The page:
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Every dog owner has watched their dog move from one chair to the next trying to find a place to land. You've watched them dig at their beds or blankets for that oh-so-perfect spot. You've wondered why dogs spin before they poop, especially in the middle of a cold winter. Blame their ancestors.
Much of your dog's behavior comes from a time when they were undomesticated. As they struggled to survive, these wild canids developed self-preservation instincts that have been passed down through generations, even if the behaviors aren't necessary. And those behaviors lead to an interesting phenomenon. Many dogs spin before they lay down for a nap.
Technically, dogs twirl any number of times before lying down. It doesn't matter if they've slept in the same bed for years, they may still need to find that sweet spot for sleep. Like their owners, dogs have times when it's difficult to get comfortable enough to sleep. And like other animals, a dog's comfort has a lot to do with security.
Dog behaviorists suggest that turning in circles is an evolutionary behavior passed down through generations of canines and their ancestors. It is an act of self-preservation and may be performed for multiple reasons.
Scents carry on the wind. As wild canids such as coyotes, foxes, or wolves, were bedding down, they would circle to determine which way the wind was blowing. They would then rest facing the wind to detect possible predators heading their way.
Dogs are pack animals and come together to protect every member of their pack. Pack leaders could ensure that all members were accounted for by a quick 360-turn before settling in for the night. A few more dog spins might show a threat on the horizon -- either to the pack or stragglers.
By circling, dogs can flatten grasses, remove sticks, and dig up stones, making for a more comfortable space to sleep. They may use the nest as a way to claim the space from other pack members. Making a nest can also expose snakes and insects that might pose a threat to their health.
Denning describes dog behavior where animals create shelters to protect against the elements. Dogs circle to move snowbanks for better protection. They dig holes to reach cooler ground when temperatures soar. Dog twirls can clear spaces under trees when they need to get out of the rain.
Domesticated dogs don't need to check for predators or prepare for weather extremes. However, they do need to satisfy those animal instincts before settling down for the night. If your dog's body language indicates that the circling might be more than satisfying an ancient ritual, you may want to look at their beds. Depending on the size and age of the dog, you may want a thicker or thinner base. For dogs with arthritis, orthopedic beds can help them get a better night's sleep.
Dogs spin before pooping for many of the same reasons they twirl before settling down. They may be looking for predators or spreading their scents. Some researchers suggest that dogs twirl to align with the earth's magnetic field. So what are the most common theories of why dogs spin before pooping?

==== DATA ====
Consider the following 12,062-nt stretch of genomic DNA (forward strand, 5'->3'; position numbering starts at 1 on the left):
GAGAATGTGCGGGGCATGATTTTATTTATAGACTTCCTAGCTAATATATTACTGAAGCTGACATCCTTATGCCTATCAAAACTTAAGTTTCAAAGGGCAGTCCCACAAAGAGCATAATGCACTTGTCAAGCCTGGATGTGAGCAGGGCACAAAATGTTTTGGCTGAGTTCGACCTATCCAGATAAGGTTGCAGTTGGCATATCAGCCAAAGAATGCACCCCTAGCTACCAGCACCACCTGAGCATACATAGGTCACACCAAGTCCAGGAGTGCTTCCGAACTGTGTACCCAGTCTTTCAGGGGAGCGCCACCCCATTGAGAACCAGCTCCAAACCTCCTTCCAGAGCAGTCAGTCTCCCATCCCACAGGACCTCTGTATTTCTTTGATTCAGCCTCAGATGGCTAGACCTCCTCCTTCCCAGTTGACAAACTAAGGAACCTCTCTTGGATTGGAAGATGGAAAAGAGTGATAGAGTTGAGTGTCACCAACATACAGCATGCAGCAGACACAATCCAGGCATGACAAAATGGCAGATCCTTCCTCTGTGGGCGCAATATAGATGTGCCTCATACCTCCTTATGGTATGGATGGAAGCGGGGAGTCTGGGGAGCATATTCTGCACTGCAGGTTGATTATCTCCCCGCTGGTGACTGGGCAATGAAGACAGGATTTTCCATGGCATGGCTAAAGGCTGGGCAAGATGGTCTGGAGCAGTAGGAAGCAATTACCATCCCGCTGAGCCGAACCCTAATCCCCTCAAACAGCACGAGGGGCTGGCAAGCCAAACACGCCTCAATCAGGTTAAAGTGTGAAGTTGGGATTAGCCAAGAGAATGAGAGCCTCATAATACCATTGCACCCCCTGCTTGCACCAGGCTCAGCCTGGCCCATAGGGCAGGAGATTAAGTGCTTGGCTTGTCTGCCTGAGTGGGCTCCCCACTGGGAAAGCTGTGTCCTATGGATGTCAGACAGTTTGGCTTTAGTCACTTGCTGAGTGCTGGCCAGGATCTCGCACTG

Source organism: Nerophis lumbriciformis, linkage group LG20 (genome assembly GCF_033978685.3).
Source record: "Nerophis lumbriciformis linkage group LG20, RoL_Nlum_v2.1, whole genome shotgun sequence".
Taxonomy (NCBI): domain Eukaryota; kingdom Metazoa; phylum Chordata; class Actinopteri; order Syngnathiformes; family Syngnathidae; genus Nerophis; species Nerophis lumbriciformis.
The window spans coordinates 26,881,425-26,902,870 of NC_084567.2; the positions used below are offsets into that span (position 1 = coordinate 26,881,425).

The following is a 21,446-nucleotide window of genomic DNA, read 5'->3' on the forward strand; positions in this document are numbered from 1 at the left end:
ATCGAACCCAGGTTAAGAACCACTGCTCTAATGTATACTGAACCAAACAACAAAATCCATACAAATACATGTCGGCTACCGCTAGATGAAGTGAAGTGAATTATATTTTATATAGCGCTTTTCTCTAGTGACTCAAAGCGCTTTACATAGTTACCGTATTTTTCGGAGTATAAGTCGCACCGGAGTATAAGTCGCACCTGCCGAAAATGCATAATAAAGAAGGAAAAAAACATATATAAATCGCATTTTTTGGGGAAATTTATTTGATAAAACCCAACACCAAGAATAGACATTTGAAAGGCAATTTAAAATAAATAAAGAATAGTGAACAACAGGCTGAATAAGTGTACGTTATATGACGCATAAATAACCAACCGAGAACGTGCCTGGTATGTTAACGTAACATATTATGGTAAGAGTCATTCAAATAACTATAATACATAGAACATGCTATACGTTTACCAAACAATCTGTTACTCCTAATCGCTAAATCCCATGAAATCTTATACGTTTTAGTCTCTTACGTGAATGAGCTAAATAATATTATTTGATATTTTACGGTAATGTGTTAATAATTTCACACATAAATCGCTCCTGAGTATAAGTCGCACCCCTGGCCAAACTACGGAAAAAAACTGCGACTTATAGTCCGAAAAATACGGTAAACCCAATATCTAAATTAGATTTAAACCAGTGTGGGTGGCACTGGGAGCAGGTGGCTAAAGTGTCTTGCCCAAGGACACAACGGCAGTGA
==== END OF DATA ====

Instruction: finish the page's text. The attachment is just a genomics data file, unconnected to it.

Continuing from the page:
Researchers from the Czech University of Life Sciences and the University of Duisburg-Essen in Germany studied 37 dog breeds over two years to determine if the Earth's geomagnetic field determined where dogs pooped. The results were published in 2014. According to their observations, dogs preferred to poop and pee in a north-south direction. The dogs never pooped in an east-west direction. The researchers did not provide any theories as to why north-south was preferred.
Dogs are vulnerable when they poop just like they are vulnerable when they sleep. Dogs spin to find a place that provides solid footing and to check for possible threats. They may be trying to chase insects or snakes away from the area to poop in peace.
Dogs like to mark their territory. When they poop, they also release scent markers to indicate this is their place. Dogs may even circle to pick up the scent of other animals that have been in the area. sometimes a dog's body language can tell you whether they are marking or finding a familiar smell.
Dogs live in a nose-first world. Picking a place to sleep starts with how it smells. Usually, they want to sleep where you are, but that's not always the best option for a good night's sleep. Giving your canine friends a bed of their own means they can be close to you but not interrupt your sleep.
With their own bed, dogs can choose to sleep on the floor when they get too warm or snuggle into the bed when temperatures drop.
Yes. Most dogs spin before lying down, although they may not do it every time. Should your dog's body language hint at a physical problem, check where your pet sleeps. Dogs that spin excessively may be having difficulty getting comfortable. If their movements are slow or appear painful, consult a veterinarian.
If your dogs seem to take forever to find a place to nap, they may be searching for that "just right" place that is not too hot or not too cold. They may be searching for a location that satisfies their instincts for a secure place to sleep. Consider investing in an orthopedic dog bed or dog pillows that are comfortable and warm.
Dogs sleep where they are most comfortable. Dogs are like little furnaces, generating heat on the hottest nights of the year. That can make sleeping uncomfortable for both you and your pet. The dog's size can make sharing a bed impossible. Great Danes and large Mastiffs need a space of their own.
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